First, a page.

the resurgence of the Harley name in the 80's, they were just making motorcycles for the consumer. There were several models, but all really based on the basic 1930's era design with some modern improvements for speed and reliability. Maybe I'm just too hard on Harley's as a Honda owner, but it's hard to beat a Goldwing for comfort, handling, and long term reliability. It may not have the sound and the mystique of a Harley-Davidson, but on a long trip like the one we are on, I'll take my Honda Goldwing any day. But Harley does have much better t-shirts!
When we left the Harley-Davidson Museum it was time to check into the hotel. We're staying at a Hampton Inn northwest of downtown. Our next stop takes us further north and I wanted to get a jump on it by staying on the north end of town so we wouldn't have to pass through downtown on the morning we left. When we pulled up to the hotel, we were a little concerned as there was scaffolding all over the front of the building, and you had to pass over some plywood planking to get to the front door.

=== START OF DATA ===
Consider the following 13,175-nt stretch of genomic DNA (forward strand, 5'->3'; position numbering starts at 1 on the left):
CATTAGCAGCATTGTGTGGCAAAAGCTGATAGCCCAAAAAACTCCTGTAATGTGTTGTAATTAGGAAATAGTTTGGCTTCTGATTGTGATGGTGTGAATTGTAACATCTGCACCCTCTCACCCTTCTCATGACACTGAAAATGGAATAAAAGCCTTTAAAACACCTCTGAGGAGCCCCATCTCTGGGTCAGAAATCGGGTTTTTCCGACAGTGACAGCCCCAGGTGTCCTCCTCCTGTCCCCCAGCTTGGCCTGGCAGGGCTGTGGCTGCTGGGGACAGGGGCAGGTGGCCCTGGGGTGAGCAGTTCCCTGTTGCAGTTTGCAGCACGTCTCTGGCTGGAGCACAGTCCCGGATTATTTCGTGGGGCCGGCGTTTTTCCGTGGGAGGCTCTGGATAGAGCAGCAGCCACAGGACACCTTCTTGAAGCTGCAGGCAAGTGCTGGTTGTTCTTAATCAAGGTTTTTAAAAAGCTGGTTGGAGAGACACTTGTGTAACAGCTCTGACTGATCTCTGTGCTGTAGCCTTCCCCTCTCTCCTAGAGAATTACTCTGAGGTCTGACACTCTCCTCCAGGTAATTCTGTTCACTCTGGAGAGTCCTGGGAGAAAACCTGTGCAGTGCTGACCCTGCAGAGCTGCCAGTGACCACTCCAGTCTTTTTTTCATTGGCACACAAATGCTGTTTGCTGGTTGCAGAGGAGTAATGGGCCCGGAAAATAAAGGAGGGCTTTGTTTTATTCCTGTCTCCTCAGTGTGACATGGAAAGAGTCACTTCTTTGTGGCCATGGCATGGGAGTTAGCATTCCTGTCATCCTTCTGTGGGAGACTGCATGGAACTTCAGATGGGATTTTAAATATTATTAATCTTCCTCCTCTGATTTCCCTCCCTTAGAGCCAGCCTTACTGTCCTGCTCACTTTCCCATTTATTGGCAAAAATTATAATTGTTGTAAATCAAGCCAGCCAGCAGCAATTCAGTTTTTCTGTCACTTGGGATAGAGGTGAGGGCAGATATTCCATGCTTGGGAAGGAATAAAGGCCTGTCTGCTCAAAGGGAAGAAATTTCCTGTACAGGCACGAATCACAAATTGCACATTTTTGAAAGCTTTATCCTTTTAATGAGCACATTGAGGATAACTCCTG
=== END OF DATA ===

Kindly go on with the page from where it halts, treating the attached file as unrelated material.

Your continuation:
I remembered while booking, there was a mention of construction. But when we got up to the room, it was awesome! Evidently all of the room renovations are complete, as everything in the room is brand new, and they are just now completing the exterior.
We are staying here an extra day from our original plan. We're going to sleep in late, catch up on some errands, laundry, do a little supply shopping, ship some excess stuff back home, and maybe do a little sightseeing. After 2 weeks it's time for a little battery recharge before heading north to the upper peninsula.
110.2 Miles Today
2007.1 Miles Total
0.0 Gallons Today
45.983 Gallons Total
Tot: 0.049s; Tpl: 0.02s; cc: 10; qc: 52; dbt: 0.0131s; 1; m:saturn w:www (18.104.22.168); sld: 1;
; mem: 1.4mb